Signature Exteriors

Aerial shot of a Mansard Gambrel roof

What is a Gambrel Roof?

Typically found on barns, warehouses, churches, and older types of buildings, gambrel roofs are considered one of the most visually striking types of roofs. Also known as Dutch, German, French, or New England roofs, gambrel roofs are characterized by their two sides (at least) and slopes. These roofs tend to be symmetrical, with the lower slopes steeper than the ones on the top. One of the key benefits of gambrel roofs, other than aesthetics, is that they can help maximize storage space.

In this post, we’ll discuss everything you need to know about a gambrel roof – from various gambrel roofs to the key benefits such a roof can offer. Here’s a closer look at gambrel roofs:

Types of Gambrel Roofs

While the origins of the gambrel roof in the United States are unknown, it’s believed that Dutch settlers introduced the roof throughout the world. Regardless of its early roots in America, it’s been around for several hundred years in the United States. In this section, we’ll discuss the various types of gambrel roofs.

Classic

You can often spot the classic style on barns and large sheds for the most common type of gambrel roof. Four slopes often characterize it.

Valley

Valley-style gambrel roofs usually have multiple slopes, sometimes up to eight or more. You can often spot valley-style gambrel roofs on spacious homes with a square floor plan. Valley-style roofs tend to be among the most expensive types of gambrel roofs, and some more modern variations can have 12 slopes or more, which increases the time and cost necessary to build them.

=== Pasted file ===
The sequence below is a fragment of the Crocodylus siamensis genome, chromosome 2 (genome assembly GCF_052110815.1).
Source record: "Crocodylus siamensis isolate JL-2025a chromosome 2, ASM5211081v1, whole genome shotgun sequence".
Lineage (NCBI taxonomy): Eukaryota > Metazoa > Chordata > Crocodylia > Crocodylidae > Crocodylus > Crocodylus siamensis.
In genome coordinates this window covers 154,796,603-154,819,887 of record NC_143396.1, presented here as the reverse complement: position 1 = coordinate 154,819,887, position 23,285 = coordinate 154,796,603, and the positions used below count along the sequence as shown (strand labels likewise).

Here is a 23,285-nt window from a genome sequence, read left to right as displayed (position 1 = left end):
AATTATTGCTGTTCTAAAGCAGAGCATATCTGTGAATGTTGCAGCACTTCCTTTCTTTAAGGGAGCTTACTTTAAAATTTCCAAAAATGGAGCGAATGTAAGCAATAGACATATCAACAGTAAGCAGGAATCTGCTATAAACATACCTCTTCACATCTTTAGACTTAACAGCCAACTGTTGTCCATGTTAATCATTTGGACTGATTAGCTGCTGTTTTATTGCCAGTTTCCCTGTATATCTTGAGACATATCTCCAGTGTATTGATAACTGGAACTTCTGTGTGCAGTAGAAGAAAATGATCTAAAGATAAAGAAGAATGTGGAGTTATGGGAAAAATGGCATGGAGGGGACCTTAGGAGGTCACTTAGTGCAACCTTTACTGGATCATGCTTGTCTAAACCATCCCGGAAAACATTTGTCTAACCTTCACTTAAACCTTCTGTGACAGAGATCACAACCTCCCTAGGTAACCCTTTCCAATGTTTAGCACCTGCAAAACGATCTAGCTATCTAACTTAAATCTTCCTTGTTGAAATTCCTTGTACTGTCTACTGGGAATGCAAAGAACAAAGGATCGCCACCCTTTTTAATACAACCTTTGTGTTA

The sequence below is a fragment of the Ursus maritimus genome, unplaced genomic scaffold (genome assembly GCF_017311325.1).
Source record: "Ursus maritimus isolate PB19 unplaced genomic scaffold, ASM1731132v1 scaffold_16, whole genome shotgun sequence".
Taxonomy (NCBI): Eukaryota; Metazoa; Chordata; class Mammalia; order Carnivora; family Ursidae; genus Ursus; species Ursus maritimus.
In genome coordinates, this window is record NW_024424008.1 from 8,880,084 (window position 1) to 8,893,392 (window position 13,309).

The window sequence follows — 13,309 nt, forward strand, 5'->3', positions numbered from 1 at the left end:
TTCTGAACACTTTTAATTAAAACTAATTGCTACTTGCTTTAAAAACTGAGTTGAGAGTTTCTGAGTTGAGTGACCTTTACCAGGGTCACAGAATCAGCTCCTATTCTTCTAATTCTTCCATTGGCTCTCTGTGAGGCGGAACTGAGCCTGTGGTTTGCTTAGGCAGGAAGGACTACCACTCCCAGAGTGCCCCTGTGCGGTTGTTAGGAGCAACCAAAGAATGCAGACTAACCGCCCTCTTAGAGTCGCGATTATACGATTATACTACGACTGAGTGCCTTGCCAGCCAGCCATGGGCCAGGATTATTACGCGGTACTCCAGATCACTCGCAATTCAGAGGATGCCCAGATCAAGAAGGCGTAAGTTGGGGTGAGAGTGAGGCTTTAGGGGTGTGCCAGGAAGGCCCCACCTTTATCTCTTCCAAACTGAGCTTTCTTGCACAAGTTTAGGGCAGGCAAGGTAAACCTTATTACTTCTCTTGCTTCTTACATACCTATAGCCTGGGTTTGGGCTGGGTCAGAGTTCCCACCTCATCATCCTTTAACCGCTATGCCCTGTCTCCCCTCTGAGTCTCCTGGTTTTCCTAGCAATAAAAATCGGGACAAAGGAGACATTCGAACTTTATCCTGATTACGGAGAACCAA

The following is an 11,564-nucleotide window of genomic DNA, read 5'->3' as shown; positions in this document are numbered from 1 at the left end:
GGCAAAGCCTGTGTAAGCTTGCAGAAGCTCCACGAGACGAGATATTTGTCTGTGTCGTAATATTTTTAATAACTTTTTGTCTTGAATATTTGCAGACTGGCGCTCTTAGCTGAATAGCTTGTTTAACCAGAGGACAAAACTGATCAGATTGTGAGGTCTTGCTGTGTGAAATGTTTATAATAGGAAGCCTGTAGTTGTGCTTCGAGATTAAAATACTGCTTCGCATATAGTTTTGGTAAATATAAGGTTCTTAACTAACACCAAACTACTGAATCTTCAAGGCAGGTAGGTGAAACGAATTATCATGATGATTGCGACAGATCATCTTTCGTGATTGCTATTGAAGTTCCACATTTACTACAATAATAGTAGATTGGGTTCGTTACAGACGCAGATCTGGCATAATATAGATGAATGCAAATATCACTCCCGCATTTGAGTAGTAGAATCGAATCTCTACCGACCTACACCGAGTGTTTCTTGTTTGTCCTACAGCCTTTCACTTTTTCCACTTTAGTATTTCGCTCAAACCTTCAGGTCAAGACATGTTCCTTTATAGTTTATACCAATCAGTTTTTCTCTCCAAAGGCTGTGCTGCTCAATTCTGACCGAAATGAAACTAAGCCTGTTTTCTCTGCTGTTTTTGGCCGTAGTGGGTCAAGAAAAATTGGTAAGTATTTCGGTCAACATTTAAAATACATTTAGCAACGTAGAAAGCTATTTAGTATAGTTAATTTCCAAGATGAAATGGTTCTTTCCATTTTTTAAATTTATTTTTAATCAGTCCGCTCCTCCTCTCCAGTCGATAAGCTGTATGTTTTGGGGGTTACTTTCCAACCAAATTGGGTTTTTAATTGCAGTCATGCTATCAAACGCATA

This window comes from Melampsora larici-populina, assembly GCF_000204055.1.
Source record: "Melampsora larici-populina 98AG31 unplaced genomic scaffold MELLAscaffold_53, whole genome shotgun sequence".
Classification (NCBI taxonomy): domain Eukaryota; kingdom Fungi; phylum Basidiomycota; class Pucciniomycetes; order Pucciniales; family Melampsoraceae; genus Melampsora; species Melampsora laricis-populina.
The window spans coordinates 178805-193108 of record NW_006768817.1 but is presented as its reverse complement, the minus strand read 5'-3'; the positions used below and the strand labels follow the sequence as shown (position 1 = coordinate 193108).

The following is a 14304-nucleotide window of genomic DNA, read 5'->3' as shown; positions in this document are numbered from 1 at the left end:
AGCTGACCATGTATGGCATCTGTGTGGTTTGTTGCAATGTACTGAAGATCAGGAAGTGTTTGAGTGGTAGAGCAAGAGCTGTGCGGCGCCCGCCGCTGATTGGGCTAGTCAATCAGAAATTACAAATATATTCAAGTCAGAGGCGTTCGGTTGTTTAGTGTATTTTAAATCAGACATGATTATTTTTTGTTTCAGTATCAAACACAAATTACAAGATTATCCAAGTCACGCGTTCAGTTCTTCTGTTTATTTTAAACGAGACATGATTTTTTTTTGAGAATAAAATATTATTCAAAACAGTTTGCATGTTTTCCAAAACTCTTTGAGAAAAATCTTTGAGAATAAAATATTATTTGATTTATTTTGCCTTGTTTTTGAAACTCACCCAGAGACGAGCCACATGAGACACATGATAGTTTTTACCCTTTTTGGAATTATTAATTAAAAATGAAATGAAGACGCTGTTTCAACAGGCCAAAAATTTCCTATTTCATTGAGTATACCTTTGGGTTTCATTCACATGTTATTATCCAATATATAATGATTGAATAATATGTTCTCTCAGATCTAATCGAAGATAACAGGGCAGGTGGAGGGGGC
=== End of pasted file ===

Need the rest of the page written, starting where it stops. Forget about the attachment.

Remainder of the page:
Mansard

Drone photo of a Mansard Gambrel Roof

The mansard gambrel roof typically has two slopes on each side and up to four total slopes in the design. The slopes on a mansard roof also often have windows. This type of gambrel roof is also commonly referred to as a “French-style roof” or a “curb roof.”

Dormer

The dormer gambrel roof is similar to the mansard roof in that it tends to have windows built into the design. However, usually, there are only two sides, with two windows per side. This tends to be one of the more uncommon gambrel roof styles.

Wall Supported

The wall-supported style is the final type of gambrel roof we’ll discuss here. This is the biggest outlier of gambrel roof styles because it doesn’t increase storage space. The wall-supported gambrel roof is the most modern variation of the gambrel roof.

Benefits of a Gambrel Roof

We’ve already discussed a few key benefits of a gambrel roof: increased storage, functional space, and aesthetics. But other benefits are worth discussing as well. These include:

Ease of Construction

Don’t let looks fool you when it comes to a gambrel roof. While this type of roof is high on aesthetics, it’s not overly complicated to construct. Using the trusses and gussets built during the process helps simplify the construction and installation of this type of roof.

Additionally, thanks to the way gambrel roofs are constructed, they also tend to be cost-effective to install. Labor and materials costs tend to be less than many other types of roofs.

Good Drainage

Gambrel roofs tend to have steep slopes, which helps with drainage and water runoff. You won’t have to worry about water pooling on the roof and any issues that may stem from it. Water will freely flow down the roof slopes to the gutters or onto the ground beneath it.

Contact Signature Exteriors Today

For more information on gambrel roofs, various gambrel roofs, and some of the key advantages of this roofing option, contact us at Signature Exteriors today. As experts in all things roofing, we’re always happy to explore roofing options and what style looks best on your home. Contact us today for more information.

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